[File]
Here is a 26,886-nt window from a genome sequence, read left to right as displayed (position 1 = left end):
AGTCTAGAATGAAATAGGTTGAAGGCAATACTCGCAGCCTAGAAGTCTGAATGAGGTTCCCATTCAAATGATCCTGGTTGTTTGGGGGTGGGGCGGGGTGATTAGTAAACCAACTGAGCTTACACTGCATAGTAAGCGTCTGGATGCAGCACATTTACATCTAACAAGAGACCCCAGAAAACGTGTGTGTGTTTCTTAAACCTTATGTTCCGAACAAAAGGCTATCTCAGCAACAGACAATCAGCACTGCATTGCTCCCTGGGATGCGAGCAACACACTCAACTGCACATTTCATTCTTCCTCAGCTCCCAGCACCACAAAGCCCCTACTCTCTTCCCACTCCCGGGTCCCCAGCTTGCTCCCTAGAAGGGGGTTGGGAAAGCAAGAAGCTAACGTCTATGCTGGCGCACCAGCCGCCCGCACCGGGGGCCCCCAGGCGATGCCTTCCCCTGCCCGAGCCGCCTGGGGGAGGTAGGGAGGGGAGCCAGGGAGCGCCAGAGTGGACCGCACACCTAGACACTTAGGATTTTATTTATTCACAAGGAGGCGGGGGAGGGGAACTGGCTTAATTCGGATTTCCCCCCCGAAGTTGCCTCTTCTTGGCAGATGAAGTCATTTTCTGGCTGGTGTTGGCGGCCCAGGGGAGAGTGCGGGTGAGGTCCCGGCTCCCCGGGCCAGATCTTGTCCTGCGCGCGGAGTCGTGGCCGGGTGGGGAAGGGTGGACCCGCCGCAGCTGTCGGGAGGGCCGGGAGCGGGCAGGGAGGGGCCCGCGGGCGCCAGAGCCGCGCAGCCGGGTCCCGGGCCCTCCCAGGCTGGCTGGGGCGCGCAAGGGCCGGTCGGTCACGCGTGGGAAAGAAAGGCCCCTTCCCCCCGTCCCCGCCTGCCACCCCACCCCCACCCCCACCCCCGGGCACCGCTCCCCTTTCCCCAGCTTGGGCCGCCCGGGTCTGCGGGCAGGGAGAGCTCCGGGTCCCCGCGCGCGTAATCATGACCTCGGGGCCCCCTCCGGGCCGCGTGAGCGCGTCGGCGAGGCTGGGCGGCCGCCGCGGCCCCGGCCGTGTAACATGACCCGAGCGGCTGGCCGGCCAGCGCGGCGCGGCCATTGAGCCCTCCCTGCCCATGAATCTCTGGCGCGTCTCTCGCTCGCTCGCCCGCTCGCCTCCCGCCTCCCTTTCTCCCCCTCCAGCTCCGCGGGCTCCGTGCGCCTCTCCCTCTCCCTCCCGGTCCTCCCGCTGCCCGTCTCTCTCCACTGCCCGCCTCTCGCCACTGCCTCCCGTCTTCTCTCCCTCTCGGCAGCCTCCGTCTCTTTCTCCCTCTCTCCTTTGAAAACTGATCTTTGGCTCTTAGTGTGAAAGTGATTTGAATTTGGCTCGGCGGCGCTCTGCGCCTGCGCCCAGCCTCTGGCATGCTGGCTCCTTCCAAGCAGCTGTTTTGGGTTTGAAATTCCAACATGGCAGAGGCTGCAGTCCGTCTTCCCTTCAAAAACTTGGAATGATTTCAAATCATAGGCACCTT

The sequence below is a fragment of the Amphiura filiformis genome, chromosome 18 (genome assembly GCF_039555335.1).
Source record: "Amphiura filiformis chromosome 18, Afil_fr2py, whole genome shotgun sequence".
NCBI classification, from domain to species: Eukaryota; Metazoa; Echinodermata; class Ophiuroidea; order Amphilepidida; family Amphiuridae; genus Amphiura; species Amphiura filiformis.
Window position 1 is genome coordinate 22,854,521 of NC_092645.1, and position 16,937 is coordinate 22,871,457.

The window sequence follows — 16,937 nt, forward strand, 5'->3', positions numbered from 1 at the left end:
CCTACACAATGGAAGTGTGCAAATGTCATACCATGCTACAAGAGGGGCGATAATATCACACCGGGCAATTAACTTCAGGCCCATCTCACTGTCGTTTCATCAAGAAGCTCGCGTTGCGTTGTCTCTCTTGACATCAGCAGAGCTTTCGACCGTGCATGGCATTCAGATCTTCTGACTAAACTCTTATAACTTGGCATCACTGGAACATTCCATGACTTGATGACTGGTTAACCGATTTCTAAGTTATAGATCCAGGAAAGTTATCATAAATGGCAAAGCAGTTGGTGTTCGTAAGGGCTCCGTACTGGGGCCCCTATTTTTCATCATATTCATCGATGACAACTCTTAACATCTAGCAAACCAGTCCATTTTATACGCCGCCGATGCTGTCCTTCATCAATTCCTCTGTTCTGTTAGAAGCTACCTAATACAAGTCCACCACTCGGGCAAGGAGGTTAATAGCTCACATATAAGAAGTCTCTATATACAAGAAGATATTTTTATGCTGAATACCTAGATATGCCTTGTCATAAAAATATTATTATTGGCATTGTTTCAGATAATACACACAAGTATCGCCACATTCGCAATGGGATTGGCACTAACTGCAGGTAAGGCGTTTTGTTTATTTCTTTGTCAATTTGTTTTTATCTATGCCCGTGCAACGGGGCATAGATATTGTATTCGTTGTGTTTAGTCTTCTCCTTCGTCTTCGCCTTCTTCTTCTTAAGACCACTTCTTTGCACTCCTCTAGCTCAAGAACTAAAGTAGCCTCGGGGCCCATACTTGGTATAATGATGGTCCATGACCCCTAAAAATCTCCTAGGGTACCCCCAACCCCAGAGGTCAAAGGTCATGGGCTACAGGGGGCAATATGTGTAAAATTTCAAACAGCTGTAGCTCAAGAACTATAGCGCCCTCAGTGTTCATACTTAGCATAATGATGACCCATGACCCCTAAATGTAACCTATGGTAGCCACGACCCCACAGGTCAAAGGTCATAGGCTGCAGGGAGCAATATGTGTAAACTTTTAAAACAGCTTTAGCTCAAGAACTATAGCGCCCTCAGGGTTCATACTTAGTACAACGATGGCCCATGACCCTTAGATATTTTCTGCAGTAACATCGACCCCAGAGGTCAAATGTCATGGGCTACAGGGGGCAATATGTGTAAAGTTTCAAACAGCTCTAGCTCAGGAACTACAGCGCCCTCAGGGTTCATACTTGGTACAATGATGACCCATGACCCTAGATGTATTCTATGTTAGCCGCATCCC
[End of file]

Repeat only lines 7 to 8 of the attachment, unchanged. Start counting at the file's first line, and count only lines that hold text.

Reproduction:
The window sequence follows — 16,937 nt, forward strand, 5'->3', positions numbered from 1 at the left end:
CCTACACAATGGAAGTGTGCAAATGTCATACCATGCTACAAGAGGGGCGATAATATCACACCGGGCAATTAACTTCAGGCCCATCTCACTGTCGTTTCATCAAGAAGCTCGCGTTGCGTTGTCTCTCTTGACATCAGCAGAGCTTTCGACCGTGCATGGCATTCAGATCTTCTGACTAAACTCTTATAACTTGGCATCACTGGAACATTCCATGACTTGATGACTGGTTAACCGATTTCTAAGTTATAGATCCAGGAAAGTTATCATAAATGGCAAAGCAGTTGGTGTTCGTAAGGGCTCCGTACTGGGGCCCCTATTTTTCATCATATTCATCGATGACAACTCTTAACATCTAGCAAACCAGTCCATTTTATACGCCGCCGATGCTGTCCTTCATCAATTCCTCTGTTCTGTTAGAAGCTACCTAATACAAGTCCACCACTCGGGCAAGGAGGTTAATAGCTCACATATAAGAAGTCTCTATATACAAGAAGATATTTTTATGCTGAATACCTAGATATGCCTTGTCATAAAAATATTATTATTGGCATTGTTTCAGATAATACACACAAGTATCGCCACATTCGCAATGGGATTGGCACTAACTGCAGGTAAGGCGTTTTGTTTATTTCTTTGTCAATTTGTTTTTATCTATGCCCGTGCAACGGGGCATAGATATTGTATTCGTTGTGTTTAGTCTTCTCCTTCGTCTTCGCCTTCTTCTTCTTAAGACCACTTCTTTGCACTCCTCTAGCTCAAGAACTAAAGTAGCCTCGGGGCCCATACTTGGTATAATGATGGTCCATGACCCCTAAAAATCTCCTAGGGTACCCCCAACCCCAGAGGTCAAAGGTCATGGGCTACAGGGGGCAATATGTGTAAAATTTCAAACAGCTGTAGCTCAAGAACTATAGCGCCCTCAGTGTTCATACTTAGCATAATGATGACCCATGACCCCTAAATGTAACCTATGGTAGCCACGACCCCACAGGTCAAAGGTCATAGGCTGCAGGGAGCAATATGTGTAAACTTTTAAAACAGCTTTAGCTCAAGAACTATAGCGCCCTCAGGGTTCATACTTAGTACAACGATGGCCCATGACCCTTAGATATTTTCTGCAGTAACATCGACCCCAGAGGTCAAATGTCATGGGCTACAGGGGGCAATATGTGTAAAGTTTCAAACAGCTCTAGCTCAGGAACTACAGCGCCCTCAGGGTTCATACTTGGTACAATGATGACCCATGACCCTAGATGTATTCTATGTTAGCCGCATCCC